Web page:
Quantum neural networks

Posted on December 11, 2016 by Noon van der Silk

(This post requires a background in the basics of quantum computing (and neural networks). Please have a read of the first part of Introduction to quantum computing and the surface code if you’d like to get up to speed on the quantum parts, Neural networks and Deep Learning is a good introduction to the other part.)

Recently, I’ve been spending a lot of time thinking about machine learning, and in particular deep learning. But before that, I was mostly concerning myself with quantum computing, and specifically the algorithmic/theory side of quantum computing.

In the last few days there’s been a flurry of papers on quantum machine learning/quantum neural networks, and related topics. Infact, there’s been a fair bit of research in the last few years (see the Appendix at the end for a few links), and I thought I’d take this opportunity to have a look at what people are up to.

The papers we’ll be discussing are:

But first, let’s take a look at the paper that got me interested in machine learning in the first place!

arXiv:1307.0411 - Quantum algorithms for supervised and unsupervised machine learning

The paper, Quantum algorithms for supervised and unsupervised machine learning by Lloyd, Mohseni and Rebentrost in 2013, was one of my first technical exposures to machine learning. It’s an interesting one because it demonstrates that for certain types of clustering algorithms there is a quantum algorithm that exhibits an exponential speed-up over the classical counterpart.

Aside: Gaining complexity-theoretic speed-ups is the central task of (quantum) complexity theory. The speedup in this paper is interested, but it “only” demonstrates a speed-up on a problem that is already known to be efficient1 for classical computers, so it doesn’t provide evidence that quantum computers are fundamentally more powerful than classical ones, by the standard notions in computer science.

The Supervised clustering problem that is tackled in the paper is as follows:

Given some vector \(\vec{u} \in \mathbb{R}^N\), and two sets of vectors \(V\) and \(W\), then given \(M\) representative samples from \(V\): \(\vec{v}_j \in V\) and \(\vec{w}_k \in W\), figure out which set \(\vec{u}\) should go in to, by comparing the distances to these vectors.

In pictures it looks like so:

Figure 1. An example of the supervised clustering problem with \vec{u} \in \mathbb{R}^2 and M=3. We’ve drawn 3 points from V, the (unknown) dashed purple region, and 3 points from W, the dashed pink region.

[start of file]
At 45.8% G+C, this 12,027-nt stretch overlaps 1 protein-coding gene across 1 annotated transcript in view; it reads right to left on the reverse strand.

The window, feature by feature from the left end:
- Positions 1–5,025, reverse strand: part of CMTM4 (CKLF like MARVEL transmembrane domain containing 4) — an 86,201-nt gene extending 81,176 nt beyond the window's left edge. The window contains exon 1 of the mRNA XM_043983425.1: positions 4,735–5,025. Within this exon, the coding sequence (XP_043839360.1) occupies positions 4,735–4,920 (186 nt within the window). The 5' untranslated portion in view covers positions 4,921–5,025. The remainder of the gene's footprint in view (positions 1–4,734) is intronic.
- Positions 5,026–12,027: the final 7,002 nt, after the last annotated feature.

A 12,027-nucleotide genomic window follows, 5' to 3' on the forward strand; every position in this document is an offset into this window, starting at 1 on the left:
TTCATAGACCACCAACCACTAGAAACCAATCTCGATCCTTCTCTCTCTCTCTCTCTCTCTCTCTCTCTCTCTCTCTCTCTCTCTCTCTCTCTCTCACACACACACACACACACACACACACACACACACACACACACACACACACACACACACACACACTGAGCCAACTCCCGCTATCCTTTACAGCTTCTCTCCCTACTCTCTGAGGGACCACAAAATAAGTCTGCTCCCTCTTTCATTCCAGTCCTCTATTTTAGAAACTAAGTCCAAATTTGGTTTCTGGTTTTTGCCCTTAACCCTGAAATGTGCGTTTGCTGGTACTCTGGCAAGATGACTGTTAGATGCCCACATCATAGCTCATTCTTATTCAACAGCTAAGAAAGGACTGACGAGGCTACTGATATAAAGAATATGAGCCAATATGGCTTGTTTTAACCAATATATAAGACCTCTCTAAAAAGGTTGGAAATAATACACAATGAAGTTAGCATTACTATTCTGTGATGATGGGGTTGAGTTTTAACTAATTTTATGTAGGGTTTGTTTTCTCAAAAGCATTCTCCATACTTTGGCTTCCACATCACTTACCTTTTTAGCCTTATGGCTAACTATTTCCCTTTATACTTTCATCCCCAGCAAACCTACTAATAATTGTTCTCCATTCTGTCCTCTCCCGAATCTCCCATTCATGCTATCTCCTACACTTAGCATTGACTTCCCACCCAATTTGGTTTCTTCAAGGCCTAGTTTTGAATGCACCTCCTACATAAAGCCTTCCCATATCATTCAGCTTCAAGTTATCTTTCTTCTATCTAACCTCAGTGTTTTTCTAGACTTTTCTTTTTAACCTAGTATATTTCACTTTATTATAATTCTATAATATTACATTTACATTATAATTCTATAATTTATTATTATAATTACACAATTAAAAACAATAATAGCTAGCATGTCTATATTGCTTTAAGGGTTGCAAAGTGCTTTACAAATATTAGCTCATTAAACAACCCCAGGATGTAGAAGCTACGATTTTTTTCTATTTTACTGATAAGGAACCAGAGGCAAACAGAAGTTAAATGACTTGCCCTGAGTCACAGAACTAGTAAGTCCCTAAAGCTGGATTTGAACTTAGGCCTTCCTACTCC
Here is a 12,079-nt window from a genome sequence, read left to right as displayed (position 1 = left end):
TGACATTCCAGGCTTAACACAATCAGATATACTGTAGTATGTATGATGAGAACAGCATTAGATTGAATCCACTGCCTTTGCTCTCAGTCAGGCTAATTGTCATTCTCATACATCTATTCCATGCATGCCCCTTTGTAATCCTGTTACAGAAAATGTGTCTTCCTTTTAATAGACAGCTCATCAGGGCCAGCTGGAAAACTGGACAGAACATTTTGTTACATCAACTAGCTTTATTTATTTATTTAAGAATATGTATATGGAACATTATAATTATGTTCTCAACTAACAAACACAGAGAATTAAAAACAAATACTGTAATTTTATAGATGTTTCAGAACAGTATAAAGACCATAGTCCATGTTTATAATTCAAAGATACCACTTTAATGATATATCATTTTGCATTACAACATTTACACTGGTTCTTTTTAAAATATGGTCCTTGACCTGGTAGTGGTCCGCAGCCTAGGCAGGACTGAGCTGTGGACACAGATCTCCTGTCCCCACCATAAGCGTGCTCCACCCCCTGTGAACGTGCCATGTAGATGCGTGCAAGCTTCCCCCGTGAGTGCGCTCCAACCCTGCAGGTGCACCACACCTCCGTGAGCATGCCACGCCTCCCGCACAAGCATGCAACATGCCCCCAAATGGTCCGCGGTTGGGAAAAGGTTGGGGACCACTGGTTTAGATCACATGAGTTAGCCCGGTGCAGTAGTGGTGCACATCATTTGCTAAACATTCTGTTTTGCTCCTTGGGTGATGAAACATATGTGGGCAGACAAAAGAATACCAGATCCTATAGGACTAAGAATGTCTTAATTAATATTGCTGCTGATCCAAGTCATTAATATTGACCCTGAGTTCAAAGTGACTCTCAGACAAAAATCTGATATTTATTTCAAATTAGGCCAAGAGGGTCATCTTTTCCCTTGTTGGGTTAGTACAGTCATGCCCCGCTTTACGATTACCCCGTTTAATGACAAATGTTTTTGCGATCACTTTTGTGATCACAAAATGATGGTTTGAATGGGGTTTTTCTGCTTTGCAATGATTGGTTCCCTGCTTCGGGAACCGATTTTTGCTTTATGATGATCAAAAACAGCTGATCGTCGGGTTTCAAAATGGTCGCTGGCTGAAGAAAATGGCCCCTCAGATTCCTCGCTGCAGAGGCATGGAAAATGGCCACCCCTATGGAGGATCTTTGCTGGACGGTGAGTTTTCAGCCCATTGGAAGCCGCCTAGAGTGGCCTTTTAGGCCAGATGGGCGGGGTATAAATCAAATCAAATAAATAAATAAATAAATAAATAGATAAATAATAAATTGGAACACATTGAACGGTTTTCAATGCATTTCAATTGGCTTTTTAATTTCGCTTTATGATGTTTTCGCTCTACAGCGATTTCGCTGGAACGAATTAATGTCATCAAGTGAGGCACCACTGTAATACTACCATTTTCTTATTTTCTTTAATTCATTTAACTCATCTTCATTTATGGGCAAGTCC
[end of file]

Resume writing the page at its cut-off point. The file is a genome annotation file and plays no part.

Figure 1. An example of the supervised clustering problem with \(\vec{u} \in \mathbb{R}^2\) and \(M=3\). We’ve drawn 3 points from \(V\), the (unknown) dashed purple region, and 3 points from \(W\), the dashed pink region.

Classically, if we think about where we’d like to put \(\vec{u}\), we could compare the distance to all the points \(\vec{v_1}, \vec{v_2}, \vec{v_3}\) and to all the points \(\vec{w_1}, \vec{w_2},\vec{w_3}\). In the specific example I’ve drawn, doing so will show that, out of the two sets, \(\vec{u}\) belongs in \(V\).

In general, we can see that, using this approach, we would need to look at all \(M\) data points, and we’d need to compare each dimension of the \(N\) dimensions of each vector \(\vec{v_j}, \vec{w_k}, \vec{u}\); i.e. we’d need to look at at least \(M\times N\) pieces of information. In other words, we’d compute the distance

\begin{align*} d(\vec{u}, V) = \left| \vec{u} - \frac{1}{M}\sum_{j=1}^{M} \vec{v_j} \right| \end{align*}

By looking at the problem slightly more formally, we find that classically the best known algorithm takes “something like”2 \(\texttt{pol}y(M\times N)\) steps, where “\(\texttt{poly}\)” means that the true running time is a polynomial of \(M\times N\).

Quantumly, the paper demonstrates an algorithm that lets us solve this problem in “something like” \(\log(M\times N)\) time steps. This is a significant improvement, in a practical sense. To get an idea, if we took \(100\) samples from a \(N = 350\)-dimensional space, then \(M\times N = 35,000\) and \(\log(M \times N) \approx 10\).

The quantum algorithm works by constructing a state in a certain state so that, when measured, the distance that we wanted, \(d(\vec{u}, V)\), is the probability that we achieve a certain measurement outcome. In this way, we can build this certain state, and measure it, several times, and use this information to approximate the required distances. And, the paper shows that this whole process can be done in “something like” a running time of \(\log(M\times N)\).